Lomanno: The major challenges are pricing, pricing and pricing!!!

Outside of the threat of war, we see the threat of a deflationary economy as having major repercussions. One only has to look at the complete meltdown in the airline industry to see the effects of an economy in which an industry is hampered by very high fixed costs and unable to raise the price it charges for its service. There are many similarities in the hotel industry—spiraling utility costs, increased wages and benefits as well as astronomical increases in insurance, including liability and workers’ compensation. A prolonged deflationary economy could be catastrophic.

Hanson: As Jim Butler knows with his experience in management contract negotiations, litigations and arbitrations, management agreements and management relationships are going through more changes than they have since their inception—a response to the agency and fiduciary duty issues, and the additional stress on owner-operator relationships because of the two-year 9.3% industry decline in RevPAR. 

I doubt any company’s survival will be seriously threatened, mostly because the management companies are too important to the owners. But management agreement litigation and arbitration are likely to accelerate as owners learn about some of the most egregious activities and the very strict principles of agency. The implications of an agency relationship are understood by very few owners.

Butler: What are the major changes in debt and equity financing for hotels? Who are the players, what are the terms and what is getting financed? 

Earnest: The market for hotel loans has become increasingly tiered as to credit quality. Financially strong owners possessing quality hotel properties with in-place cash flow in solid markets have more lending options available than at any time during the past 2 to 3 years. In many situations, we are one of 15 or 20 lenders quoting these top tier transactions. Top tier owners and properties are enjoying hotel loans with full proceeds, competitive spreads and attractive overall terms. However, beyond these top tier situations, capital availability is much more limited and less flexible. Non-stabilized properties or development opportunities are very difficult for all but the strongest developers. Less than premium brands and secondary/tertiary markets also present unusual financing challenges.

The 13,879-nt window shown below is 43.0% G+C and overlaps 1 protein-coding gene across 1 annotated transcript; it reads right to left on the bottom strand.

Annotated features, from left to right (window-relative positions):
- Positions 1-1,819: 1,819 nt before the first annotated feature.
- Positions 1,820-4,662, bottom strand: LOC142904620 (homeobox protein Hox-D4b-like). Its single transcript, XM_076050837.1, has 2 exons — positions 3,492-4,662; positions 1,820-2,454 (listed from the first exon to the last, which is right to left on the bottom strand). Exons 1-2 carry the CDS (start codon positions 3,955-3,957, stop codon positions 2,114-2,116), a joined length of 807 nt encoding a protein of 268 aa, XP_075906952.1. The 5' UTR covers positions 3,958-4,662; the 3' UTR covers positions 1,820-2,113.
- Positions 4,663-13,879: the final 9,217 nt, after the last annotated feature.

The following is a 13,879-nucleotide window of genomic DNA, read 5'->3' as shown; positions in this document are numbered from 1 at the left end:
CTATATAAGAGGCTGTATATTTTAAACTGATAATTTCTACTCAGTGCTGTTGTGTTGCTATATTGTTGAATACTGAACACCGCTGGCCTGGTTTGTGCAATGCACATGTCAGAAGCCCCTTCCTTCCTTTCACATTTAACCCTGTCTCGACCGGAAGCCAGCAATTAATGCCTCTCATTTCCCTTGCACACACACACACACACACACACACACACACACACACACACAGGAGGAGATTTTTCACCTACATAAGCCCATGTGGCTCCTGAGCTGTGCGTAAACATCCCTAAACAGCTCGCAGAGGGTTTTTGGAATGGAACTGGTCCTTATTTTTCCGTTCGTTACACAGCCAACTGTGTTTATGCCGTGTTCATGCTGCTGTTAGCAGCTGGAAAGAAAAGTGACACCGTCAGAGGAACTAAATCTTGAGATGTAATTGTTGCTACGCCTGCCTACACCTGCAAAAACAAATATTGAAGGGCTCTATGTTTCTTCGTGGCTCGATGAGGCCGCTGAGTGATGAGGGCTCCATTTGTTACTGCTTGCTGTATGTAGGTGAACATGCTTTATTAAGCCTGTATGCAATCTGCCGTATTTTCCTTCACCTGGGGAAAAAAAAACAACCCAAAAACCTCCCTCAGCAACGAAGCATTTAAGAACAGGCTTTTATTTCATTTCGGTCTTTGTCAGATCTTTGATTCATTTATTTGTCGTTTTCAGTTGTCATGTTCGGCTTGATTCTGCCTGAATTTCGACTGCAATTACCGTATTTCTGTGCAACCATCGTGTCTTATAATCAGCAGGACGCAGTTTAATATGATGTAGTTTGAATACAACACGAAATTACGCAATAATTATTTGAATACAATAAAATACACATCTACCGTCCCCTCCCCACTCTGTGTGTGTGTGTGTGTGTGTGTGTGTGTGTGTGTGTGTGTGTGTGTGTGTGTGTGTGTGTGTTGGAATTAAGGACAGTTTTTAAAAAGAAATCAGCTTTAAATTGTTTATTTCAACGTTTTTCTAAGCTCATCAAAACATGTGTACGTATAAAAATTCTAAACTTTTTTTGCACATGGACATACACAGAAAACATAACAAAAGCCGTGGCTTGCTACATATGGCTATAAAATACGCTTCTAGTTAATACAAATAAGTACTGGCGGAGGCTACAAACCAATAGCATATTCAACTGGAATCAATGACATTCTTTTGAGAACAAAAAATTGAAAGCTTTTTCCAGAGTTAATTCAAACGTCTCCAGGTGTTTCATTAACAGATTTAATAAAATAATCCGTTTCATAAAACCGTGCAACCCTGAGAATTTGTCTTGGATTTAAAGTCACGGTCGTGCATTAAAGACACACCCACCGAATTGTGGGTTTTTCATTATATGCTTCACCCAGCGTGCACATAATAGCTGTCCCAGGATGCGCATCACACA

Flaig: The usual suspects continue to lend on hotels. The few banks with expert teams are likely to remain active now and in the future. Aareal Bank continues to be very active in hotel financing. We typically do not provide construction financing because we focus much of our underwriting on the existing net income of the property. But we are looking for good hotel lending opportunities. For us, that means that the hotel should be well located with high barriers of entry. Solid hotel operations expertise, and a powerful brand name with a global reservation system, are also essential. At present, we see a trend towards floating US LIBOR loans with a 5-year term. Mezz financing is omnipresent but only above 70% LTV. The trend for loan rates is upward.

Butler: Have lenders changed underwriting criteria materially since September 11th? 

Whelan: Lenders are more scarce. Loan underwriting tightened before 9/11. Equity investment requirements are higher. And along the lines that Andreas mentioned, we are seeing lenders requiring independent hotel owners/developers to pair up with legitimate national operators. In fact, several opportunities have come our way for third-party management as a result of the lenders' requests for a national operator to manage the property on completion of development.  Lenders seek an operator with a strong regional and national guest base coupled with a sophisticated national sales and distribution system. Our approach with all our boutique hotels is to use our national system to sell the right product to the right customer at the right time for the right price to maximize revenue and profit. It has taken years to develop our system; lenders and investors place high value on that.

Hanson: I think Jerry Earnest said it well earlier. There is more talk about changes in underwriting than there are changes. Based on PwC research, there has been less than a five percent change in loan-to-value ratios and no change in debt service coverage ratios, although it is important to note the standards are being applied to current occupancies and rates. That is the real change!

Flaig: The underwriting criteria have not materially changed since 9-11. Lower EBITA numbers in most markets directly affect the loan that can be justified by current cash flows. Furthermore, we have seen net income drop more than values. The loan-to-value ratios as such have remained unchanged in my view; however, the denominator (value) has decreased noticeably. The debt coverage ratios for senior debt have increased to about 1.5 on the basis of a 6-7% interest floor. We have seen no changes in value appraisals.